These 3D-printed ovaries are a game changer for women who can’t get pregnant

Researchers at Northwestern University’s Feinberg School of Medicine in Chicago have some good news for women dealing with infertility. They used 3D printed ovaries to get a bunch of mice pregnant, which means that with a little more work, women would could, too. It’s a lot more complicated than it sounds, though. First, the doctors removed the ovary from the mouse and replaced it with a “scaffold” they made out of a hydragel that was stiff enough to house the eggs, but would also interact with the other tissues in the body. Just like a real ovary.

Ramille Shah, one of the co-authors of the study explained it better in the statement the team released. She said, “Most hydrogels are very weak, since they’re made up of mostly water, and will often collapse on themselves. But we found a gelatin temperature that allows it to be self-supporting, not collapse, and lead to building multiple layers. No one else has been able to print gelatin with such well-defined and self-supported geometry.”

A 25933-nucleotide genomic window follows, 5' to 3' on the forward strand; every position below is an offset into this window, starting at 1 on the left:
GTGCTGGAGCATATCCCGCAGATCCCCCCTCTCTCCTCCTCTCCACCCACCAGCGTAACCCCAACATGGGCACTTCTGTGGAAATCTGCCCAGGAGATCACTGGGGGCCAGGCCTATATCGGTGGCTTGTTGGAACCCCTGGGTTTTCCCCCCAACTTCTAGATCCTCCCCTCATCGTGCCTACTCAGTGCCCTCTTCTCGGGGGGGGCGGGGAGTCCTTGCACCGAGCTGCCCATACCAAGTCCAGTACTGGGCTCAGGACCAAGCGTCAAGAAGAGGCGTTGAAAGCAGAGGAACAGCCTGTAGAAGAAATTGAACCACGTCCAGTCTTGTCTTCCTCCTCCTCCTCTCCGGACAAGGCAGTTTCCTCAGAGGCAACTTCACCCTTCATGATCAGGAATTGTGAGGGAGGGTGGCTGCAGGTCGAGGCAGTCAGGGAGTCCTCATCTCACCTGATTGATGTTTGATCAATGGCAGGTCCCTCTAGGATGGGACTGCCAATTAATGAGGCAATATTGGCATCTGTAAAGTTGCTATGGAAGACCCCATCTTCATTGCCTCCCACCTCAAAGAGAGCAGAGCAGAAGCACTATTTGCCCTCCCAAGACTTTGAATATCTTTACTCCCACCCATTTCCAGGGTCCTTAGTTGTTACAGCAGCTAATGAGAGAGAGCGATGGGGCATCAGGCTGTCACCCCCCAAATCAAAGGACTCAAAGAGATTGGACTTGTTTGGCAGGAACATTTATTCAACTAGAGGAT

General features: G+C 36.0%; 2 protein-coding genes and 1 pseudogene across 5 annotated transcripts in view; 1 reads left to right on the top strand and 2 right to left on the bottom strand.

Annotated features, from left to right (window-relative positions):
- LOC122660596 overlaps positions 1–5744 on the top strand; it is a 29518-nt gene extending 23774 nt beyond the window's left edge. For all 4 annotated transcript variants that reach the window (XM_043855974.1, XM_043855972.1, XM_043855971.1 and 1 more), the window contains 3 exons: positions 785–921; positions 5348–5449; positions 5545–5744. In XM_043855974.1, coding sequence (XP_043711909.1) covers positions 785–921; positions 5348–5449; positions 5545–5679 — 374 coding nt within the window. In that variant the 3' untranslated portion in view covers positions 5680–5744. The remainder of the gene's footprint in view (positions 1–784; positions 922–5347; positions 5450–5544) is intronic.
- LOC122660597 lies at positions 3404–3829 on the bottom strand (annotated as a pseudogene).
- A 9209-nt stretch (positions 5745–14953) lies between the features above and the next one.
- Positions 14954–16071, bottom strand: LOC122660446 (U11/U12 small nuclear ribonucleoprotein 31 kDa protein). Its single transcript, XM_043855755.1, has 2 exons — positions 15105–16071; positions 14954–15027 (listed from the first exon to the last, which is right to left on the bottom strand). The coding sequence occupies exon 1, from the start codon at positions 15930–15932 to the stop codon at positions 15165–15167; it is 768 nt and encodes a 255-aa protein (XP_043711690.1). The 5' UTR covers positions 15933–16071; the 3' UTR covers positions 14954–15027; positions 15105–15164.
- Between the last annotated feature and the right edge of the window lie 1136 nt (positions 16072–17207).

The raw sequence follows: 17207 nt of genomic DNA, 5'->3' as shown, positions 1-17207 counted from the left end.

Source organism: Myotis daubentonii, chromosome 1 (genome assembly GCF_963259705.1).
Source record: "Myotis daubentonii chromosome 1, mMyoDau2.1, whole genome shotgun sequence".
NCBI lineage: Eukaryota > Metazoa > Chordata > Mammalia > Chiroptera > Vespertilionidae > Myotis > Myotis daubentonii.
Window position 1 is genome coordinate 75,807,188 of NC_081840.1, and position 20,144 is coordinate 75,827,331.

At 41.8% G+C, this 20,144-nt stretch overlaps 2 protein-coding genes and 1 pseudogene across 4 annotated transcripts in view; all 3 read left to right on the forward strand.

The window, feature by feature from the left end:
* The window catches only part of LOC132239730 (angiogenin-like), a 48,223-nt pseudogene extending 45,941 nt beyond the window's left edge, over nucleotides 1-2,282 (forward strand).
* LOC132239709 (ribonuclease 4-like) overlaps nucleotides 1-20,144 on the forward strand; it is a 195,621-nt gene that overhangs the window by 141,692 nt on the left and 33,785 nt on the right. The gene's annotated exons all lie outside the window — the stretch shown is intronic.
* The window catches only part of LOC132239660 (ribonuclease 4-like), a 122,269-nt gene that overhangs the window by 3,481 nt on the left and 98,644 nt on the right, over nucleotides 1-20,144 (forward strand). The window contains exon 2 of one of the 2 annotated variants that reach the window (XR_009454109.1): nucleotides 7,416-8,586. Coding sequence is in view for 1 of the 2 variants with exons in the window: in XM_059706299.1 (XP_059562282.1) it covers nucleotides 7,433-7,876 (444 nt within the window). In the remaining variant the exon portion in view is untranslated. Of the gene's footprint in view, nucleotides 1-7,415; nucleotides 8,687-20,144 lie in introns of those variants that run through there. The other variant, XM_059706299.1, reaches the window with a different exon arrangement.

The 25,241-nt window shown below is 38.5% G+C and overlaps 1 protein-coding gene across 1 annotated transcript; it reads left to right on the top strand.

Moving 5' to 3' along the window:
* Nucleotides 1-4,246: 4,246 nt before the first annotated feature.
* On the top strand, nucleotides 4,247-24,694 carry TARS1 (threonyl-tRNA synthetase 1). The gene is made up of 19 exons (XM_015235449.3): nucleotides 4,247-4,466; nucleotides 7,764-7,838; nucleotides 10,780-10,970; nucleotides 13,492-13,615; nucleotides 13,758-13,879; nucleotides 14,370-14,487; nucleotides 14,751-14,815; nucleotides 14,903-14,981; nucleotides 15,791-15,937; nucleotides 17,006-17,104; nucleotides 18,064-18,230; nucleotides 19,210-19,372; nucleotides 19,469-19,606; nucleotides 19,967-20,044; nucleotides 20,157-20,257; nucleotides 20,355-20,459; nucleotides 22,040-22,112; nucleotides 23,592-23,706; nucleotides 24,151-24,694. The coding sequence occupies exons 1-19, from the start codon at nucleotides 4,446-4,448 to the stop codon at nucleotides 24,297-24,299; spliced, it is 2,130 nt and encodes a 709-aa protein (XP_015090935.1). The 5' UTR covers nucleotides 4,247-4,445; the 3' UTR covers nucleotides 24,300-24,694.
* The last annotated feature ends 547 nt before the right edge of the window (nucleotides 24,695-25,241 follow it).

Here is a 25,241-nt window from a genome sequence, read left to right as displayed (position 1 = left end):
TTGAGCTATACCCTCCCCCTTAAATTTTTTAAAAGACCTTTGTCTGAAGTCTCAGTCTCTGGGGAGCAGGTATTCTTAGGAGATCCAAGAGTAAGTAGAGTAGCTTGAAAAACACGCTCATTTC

In the lab, they gave seven mice the printed ovaries and three of them gave birth. Not only did they have babies, but they also lactated, which means that the ovaries were producing hormones, too.

The 3D printed ovaries could eventually be used in humans.

They’re still a long, long way from using them in women, but it’s a good sign that the mice had healthy babies. Not only do doctors want to use them for women who can’t get pregnant, but since the ovaries are totally functioning, they can also be used to trigger puberty in childhood cancer survivors. Usually after surviving cancer, patients need to go through hormone replacement therapy, but this would do the trick. “We’re thinking big picture, meaning every stage of the girl’s life, so puberty through adulthood to a natural menopause,” Monica Laronda, another one of the authors told The Guardian. 

It’s crazy to think that doctors can just print a device to change someone’s life like that. The future is now, people.